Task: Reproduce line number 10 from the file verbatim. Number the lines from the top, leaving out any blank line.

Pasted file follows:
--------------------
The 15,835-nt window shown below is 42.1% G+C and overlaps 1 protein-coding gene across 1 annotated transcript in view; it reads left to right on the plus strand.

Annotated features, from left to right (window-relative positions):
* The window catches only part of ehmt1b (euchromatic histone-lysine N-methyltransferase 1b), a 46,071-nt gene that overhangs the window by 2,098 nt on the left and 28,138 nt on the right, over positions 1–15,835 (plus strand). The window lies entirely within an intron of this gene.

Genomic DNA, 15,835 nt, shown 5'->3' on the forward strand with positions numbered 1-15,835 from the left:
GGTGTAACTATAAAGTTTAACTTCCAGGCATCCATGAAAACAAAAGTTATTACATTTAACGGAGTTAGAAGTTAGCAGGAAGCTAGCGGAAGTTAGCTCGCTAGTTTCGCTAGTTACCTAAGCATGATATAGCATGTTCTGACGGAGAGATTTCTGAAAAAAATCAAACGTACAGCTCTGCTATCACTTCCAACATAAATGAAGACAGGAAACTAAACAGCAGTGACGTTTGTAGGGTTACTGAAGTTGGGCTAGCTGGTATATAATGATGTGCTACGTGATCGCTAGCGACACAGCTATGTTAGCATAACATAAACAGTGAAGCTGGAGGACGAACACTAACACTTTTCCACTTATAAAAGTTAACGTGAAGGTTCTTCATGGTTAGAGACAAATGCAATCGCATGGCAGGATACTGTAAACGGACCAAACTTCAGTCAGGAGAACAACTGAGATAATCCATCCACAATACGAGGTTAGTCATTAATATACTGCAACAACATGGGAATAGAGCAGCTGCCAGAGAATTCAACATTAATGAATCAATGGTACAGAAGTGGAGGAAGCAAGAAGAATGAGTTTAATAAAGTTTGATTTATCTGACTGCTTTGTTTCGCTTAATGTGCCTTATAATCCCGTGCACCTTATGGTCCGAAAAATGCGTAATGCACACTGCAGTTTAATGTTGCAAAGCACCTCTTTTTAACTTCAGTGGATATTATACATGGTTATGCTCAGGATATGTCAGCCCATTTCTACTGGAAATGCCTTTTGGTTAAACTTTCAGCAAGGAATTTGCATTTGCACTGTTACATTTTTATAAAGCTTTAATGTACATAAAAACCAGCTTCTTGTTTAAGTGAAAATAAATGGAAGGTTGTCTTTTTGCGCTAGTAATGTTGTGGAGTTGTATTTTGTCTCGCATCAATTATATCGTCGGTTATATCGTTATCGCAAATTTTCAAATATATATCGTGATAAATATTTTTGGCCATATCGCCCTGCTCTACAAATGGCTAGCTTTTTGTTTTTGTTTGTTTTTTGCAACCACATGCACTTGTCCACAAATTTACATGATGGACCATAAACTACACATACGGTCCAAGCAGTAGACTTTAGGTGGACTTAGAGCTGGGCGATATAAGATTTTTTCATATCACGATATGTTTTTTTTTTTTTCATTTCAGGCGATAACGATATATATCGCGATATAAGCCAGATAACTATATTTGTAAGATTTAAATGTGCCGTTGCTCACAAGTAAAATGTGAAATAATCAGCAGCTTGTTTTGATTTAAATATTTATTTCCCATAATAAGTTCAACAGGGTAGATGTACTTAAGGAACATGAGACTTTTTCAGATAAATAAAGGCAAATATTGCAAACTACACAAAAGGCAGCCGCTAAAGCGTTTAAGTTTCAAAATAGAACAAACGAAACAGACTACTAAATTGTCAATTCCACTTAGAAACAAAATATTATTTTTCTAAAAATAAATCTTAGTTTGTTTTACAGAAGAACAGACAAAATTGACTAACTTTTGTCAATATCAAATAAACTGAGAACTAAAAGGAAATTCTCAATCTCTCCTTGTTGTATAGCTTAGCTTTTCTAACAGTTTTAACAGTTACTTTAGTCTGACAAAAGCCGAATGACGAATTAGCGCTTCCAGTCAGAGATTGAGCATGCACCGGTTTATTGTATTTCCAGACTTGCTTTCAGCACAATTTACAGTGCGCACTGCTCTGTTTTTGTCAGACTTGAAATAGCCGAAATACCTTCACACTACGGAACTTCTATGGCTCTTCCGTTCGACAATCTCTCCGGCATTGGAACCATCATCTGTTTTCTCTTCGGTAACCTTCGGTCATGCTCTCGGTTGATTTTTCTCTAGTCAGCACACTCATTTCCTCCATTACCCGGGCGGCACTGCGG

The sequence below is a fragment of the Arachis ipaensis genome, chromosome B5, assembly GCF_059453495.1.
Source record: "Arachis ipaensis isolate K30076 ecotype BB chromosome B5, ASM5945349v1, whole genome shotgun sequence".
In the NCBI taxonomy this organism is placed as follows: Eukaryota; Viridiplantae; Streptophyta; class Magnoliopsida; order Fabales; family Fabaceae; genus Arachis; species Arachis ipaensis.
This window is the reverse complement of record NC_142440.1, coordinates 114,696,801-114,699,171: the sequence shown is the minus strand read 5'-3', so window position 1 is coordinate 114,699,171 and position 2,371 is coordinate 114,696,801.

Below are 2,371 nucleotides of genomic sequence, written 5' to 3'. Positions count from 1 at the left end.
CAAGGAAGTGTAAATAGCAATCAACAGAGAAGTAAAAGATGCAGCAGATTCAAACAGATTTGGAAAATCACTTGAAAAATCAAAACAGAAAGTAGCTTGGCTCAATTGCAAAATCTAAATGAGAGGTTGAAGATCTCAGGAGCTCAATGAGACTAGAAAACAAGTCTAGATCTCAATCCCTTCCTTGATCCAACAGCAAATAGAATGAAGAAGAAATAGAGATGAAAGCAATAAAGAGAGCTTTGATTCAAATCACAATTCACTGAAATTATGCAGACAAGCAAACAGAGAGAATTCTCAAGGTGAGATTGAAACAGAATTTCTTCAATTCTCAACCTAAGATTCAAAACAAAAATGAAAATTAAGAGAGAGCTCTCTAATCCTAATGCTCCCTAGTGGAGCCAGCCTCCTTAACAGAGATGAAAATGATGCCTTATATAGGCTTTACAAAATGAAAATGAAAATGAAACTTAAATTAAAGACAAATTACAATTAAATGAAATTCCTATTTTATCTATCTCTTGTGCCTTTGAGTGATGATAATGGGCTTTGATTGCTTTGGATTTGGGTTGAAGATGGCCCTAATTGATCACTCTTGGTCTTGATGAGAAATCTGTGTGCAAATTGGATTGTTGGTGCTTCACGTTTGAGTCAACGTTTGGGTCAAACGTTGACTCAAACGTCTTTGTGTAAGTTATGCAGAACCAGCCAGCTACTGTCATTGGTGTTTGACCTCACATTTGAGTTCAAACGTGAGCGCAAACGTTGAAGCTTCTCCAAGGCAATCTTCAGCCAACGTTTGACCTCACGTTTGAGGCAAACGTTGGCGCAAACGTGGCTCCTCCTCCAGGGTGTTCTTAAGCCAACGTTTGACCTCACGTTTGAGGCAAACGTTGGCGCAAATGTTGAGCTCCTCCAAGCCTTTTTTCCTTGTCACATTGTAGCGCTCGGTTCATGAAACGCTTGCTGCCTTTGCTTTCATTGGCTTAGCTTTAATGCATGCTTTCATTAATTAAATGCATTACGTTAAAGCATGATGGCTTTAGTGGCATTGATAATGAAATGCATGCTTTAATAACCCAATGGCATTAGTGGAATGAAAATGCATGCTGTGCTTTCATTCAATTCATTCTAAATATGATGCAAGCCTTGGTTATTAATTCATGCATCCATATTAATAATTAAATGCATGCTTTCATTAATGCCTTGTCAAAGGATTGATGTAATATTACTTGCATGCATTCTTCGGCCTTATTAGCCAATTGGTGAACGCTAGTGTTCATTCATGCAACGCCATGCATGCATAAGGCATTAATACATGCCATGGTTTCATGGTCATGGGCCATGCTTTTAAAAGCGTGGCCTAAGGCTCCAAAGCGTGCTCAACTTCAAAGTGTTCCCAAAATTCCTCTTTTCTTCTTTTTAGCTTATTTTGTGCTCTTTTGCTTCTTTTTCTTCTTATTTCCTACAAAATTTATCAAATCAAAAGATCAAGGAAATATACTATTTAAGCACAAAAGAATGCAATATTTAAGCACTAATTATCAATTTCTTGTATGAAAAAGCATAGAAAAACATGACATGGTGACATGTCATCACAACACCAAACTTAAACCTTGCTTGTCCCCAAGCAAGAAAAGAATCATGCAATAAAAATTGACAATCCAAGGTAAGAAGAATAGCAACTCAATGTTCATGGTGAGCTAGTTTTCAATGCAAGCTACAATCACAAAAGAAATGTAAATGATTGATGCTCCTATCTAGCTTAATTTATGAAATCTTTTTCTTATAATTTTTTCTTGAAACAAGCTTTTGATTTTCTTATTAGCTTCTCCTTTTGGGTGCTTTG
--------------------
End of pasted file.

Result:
Below are 2,371 nucleotides of genomic sequence, written 5' to 3'. Positions count from 1 at the left end.